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Infect Immun. 2002 Oct;70(10):5770-8.

Binding of Clostridium difficile surface layer proteins to gastrointestinal tissues.

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  • 1Department of Biological Sciences, Centre for Molecular Microbiology and Infection, Imperial College of Science, Technology and Medicine, London SW7 2AY, United Kingdom.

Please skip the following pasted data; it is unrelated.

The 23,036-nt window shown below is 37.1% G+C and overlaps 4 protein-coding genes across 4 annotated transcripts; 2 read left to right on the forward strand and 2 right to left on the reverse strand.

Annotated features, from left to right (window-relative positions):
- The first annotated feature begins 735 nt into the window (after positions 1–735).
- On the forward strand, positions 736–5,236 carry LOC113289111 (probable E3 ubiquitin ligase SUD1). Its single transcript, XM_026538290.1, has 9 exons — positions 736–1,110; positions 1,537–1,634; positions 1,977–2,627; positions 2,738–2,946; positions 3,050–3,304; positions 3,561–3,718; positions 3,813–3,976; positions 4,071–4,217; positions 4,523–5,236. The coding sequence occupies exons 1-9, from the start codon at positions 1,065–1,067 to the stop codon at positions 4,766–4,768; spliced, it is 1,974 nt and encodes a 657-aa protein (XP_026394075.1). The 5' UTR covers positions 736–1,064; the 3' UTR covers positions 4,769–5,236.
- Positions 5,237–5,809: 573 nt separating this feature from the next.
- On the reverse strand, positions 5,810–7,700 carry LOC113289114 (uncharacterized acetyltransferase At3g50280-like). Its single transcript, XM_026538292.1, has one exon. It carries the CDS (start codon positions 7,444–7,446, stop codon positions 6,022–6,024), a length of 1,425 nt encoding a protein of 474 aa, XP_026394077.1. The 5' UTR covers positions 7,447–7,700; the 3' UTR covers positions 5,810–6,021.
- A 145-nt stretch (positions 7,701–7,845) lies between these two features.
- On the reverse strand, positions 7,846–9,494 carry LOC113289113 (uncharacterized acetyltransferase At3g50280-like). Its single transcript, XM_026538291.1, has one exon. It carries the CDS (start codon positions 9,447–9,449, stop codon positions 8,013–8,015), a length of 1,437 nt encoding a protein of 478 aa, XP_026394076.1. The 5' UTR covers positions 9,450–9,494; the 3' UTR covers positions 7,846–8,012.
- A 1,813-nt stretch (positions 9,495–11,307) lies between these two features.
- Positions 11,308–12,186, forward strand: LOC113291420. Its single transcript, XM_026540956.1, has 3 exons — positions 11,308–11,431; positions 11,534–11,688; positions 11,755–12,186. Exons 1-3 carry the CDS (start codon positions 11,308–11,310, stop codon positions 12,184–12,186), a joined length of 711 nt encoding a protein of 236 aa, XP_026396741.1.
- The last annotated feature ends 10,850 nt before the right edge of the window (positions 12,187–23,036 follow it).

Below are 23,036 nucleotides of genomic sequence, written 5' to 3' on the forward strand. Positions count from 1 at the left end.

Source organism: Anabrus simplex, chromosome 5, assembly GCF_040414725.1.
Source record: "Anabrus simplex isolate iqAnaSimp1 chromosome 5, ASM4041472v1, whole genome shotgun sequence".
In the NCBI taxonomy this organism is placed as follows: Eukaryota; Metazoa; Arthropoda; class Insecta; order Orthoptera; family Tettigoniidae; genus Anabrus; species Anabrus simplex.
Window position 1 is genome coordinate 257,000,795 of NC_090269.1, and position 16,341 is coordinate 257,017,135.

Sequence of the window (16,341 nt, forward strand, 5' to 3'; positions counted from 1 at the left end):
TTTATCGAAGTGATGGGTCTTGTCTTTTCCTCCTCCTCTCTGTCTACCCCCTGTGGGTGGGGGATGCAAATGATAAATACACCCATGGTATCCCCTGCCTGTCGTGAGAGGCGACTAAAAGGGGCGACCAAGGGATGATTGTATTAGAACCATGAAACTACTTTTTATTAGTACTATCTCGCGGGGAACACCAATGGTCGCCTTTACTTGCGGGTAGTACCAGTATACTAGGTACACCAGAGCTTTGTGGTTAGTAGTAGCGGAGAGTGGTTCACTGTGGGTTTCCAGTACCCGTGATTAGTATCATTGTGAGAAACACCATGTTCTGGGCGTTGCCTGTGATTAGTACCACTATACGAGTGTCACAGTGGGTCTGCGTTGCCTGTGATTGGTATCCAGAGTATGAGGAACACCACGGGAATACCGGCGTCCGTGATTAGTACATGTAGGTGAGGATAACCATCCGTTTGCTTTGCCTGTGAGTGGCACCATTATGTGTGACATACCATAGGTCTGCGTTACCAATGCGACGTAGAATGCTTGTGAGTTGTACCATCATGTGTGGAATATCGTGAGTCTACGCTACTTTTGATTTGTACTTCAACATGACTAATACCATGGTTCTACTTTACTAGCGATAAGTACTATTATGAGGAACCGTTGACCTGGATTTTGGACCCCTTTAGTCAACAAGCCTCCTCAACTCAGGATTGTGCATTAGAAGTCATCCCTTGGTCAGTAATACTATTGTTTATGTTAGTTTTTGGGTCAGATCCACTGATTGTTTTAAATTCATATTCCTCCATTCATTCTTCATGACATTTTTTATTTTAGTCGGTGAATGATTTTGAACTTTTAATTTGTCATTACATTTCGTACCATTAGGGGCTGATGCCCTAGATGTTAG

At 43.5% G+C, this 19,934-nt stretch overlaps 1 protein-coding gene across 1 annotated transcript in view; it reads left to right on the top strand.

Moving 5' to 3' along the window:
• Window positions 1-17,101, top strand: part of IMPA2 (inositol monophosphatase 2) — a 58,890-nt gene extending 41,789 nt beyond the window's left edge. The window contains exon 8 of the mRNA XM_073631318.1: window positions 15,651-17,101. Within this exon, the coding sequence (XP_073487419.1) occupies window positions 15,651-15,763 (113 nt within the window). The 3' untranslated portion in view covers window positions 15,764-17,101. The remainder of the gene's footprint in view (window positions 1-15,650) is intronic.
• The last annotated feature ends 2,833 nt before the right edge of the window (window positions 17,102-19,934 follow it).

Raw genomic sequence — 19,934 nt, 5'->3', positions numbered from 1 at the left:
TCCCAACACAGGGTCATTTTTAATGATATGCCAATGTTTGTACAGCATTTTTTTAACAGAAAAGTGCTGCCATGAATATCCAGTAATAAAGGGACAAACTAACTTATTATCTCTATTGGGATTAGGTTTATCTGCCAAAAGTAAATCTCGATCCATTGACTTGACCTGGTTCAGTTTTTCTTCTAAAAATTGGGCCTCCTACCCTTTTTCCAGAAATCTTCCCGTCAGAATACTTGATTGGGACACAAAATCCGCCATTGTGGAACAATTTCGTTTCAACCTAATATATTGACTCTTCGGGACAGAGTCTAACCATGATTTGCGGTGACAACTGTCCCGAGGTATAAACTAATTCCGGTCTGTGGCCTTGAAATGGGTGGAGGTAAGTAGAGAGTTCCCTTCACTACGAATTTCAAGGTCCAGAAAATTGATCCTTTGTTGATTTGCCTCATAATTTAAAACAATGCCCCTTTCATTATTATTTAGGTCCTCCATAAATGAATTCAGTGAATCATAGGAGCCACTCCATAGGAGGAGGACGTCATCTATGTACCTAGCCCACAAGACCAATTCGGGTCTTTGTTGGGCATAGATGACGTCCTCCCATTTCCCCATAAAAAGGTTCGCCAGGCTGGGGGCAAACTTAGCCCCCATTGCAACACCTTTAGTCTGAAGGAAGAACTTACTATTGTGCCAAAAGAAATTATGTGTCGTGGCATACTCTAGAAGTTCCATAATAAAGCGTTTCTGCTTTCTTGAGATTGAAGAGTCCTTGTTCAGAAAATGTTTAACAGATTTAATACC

Clostridium difficile is the etiological agent of antibiotic-associated diarrhea, a potentially serious condition frequently affecting elderly hospitalized patients. While tissue damage is primarily induced by two toxins, the mechanism of gut colonization, and particularly the role of bacterial adherence to the mucosa, remains to be clarified. Previous studies have shown binding of C. difficile whole cells to cultured cell lines and suggested the existence of multiple adhesins, only one of which has been molecularly characterized. In this paper, we have investigated tissue binding of C. difficile surface layer proteins (SLPs), which are the predominant outer surface components and are encoded by the slpA gene. The adherence of C. difficile to HEp-2 cells was studied by enzyme-linked immunosorbent assay and fluorescence-activated cell sorter analysis, which showed that antibodies to the high-molecular-weight (MW) SLP inhibited adherence. Immunohistochemical analysis of human gastrointestinal tissue sections revealed strong binding both to the surface epithelium lining the digestive cavities and to the subjacent lamina propria, while glands were negative. A similar pattern was observed in the mouse. By using purified recombinant SLPs, we show that binding is largely mediated by the high-MW SLP. By Western blotting analysis, we have identified two potential ligands of the C. difficile SLPs, one of which may be specific to the gut. By using purified extracellular matrix components immobilized on nitrocellulose, we also show SLP binding to collagen I, thrombospondin, and vitronectin, but not to collagen IV, fibronectin, or laminin. These results raise the possibility that the SLPs play a role both in the initial colonization of the gut by C. difficile and in the subsequent inflammatory reaction.

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